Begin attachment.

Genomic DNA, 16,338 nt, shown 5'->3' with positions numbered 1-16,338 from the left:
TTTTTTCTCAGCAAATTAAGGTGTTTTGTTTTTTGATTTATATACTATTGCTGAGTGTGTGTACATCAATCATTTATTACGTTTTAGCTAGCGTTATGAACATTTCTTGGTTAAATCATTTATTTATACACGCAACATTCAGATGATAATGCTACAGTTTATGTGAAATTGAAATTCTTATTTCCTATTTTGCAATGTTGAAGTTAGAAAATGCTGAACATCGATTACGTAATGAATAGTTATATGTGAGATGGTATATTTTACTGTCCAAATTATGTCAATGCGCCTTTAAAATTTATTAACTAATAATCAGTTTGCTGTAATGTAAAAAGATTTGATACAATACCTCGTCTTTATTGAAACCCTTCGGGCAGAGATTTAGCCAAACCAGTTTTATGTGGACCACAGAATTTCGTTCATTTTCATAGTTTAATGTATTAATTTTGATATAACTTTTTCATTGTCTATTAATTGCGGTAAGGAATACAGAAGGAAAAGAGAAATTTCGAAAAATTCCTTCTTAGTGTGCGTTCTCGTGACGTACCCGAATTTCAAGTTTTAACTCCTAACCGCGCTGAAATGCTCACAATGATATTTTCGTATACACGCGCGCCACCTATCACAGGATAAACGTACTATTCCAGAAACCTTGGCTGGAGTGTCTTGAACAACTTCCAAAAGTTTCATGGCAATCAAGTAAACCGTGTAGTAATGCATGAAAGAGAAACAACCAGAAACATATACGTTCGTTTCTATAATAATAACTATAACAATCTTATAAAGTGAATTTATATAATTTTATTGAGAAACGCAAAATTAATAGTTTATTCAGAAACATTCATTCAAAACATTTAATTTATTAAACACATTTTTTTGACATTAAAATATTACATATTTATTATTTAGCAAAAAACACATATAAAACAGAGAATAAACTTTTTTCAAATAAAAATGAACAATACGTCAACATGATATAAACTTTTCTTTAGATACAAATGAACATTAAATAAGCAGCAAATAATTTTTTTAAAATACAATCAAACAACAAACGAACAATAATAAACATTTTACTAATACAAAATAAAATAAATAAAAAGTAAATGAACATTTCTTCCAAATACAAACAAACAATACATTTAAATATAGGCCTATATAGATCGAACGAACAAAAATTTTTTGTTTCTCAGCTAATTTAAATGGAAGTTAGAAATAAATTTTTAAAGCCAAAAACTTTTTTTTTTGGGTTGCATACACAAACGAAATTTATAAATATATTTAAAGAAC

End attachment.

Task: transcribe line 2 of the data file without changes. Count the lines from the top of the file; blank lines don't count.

TTTTTTCTCAGCAAATTAAGGTGTTTTGTTTTTTGATTTATATACTATTGCTGAGTGTGTGTACATCAATCATTTATTACGTTTTAGCTAGCGTTATGAACATTTCTTGGTTAAATCATTTATTTATACACGCAACATTCAGATGATAATGCTACAGTTTATGTGAAATTGAAATTCTTATTTCCTATTTTGCAATGTTGAAGTTAGAAAATGCTGAACATCGATTACGTAATGAATAGTTATATGTGAGATGGTATATTTTACTGTCCAAATTATGTCAATGCGCCTTTAAAATTTATTAACTAATAATCAGTTTGCTGTAATGTAAAAAGATTTGATACAATACCTCGTCTTTATTGAAACCCTTCGGGCAGAGATTTAGCCAAACCAGTTTTATGTGGACCACAGAATTTCGTTCATTTTCATAGTTTAATGTATTAATTTTGATATAACTTTTTCATTGTCTATTAATTGCGGTAAGGAATACAGAAGGAAAAGAGAAATTTCGAAAAATTCCTTCTTAGTGTGCGTTCTCGTGACGTACCCGAATTTCAAGTTTTAACTCCTAACCGCGCTGAAATGCTCACAATGATATTTTCGTATACACGCGCGCCACCTATCACAGGATAAACGTACTATTCCAGAAACCTTGGCTGGAGTGTCTTGAACAACTTCCAAAAGTTTCATGGCAATCAAGTAAACCGTGTAGTAATGCATGAAAGAGAAACAACCAGAAACATATACGTTCGTTTCTATAATAATAACTATAACAATCTTATAAAGTGAATTTATATAATTTTATTGAGAAACGCAAAATTAATAGTTTATTCAGAAACATTCATTCAAAACATTTAATTTATTAAACACATTTTTTTGACATTAAAATATTACATATTTATTATTTAGCAAAAAACACATATAAAACAGAGAATAAACTTTTTTCAAATAAAAATGAACAATACGTCAACATGATATAAACTTTTCTTTAGATACAAATGAACATTAAATAAGCAGCAAATAATTTTTTTAAAATACAATCAAACAACAAACGAACAATAATAAACATTTTACTAATACAAAATAAAATAAATAAAAAGTAAATGAACATTTCTTCCAAATACAAACAAACAATACATTTAAATATAGGCCTATATAGATCGAACGAACAAAAATTTTTTGTTTCTCAGCTAATTTAAATGGAAGTTAGAAATAAATTTTTAAAGCCAAAAACTTTTTTTTTTGGGTTGCATACACAAACGAAATTTATAAATATATTTAAAGAAC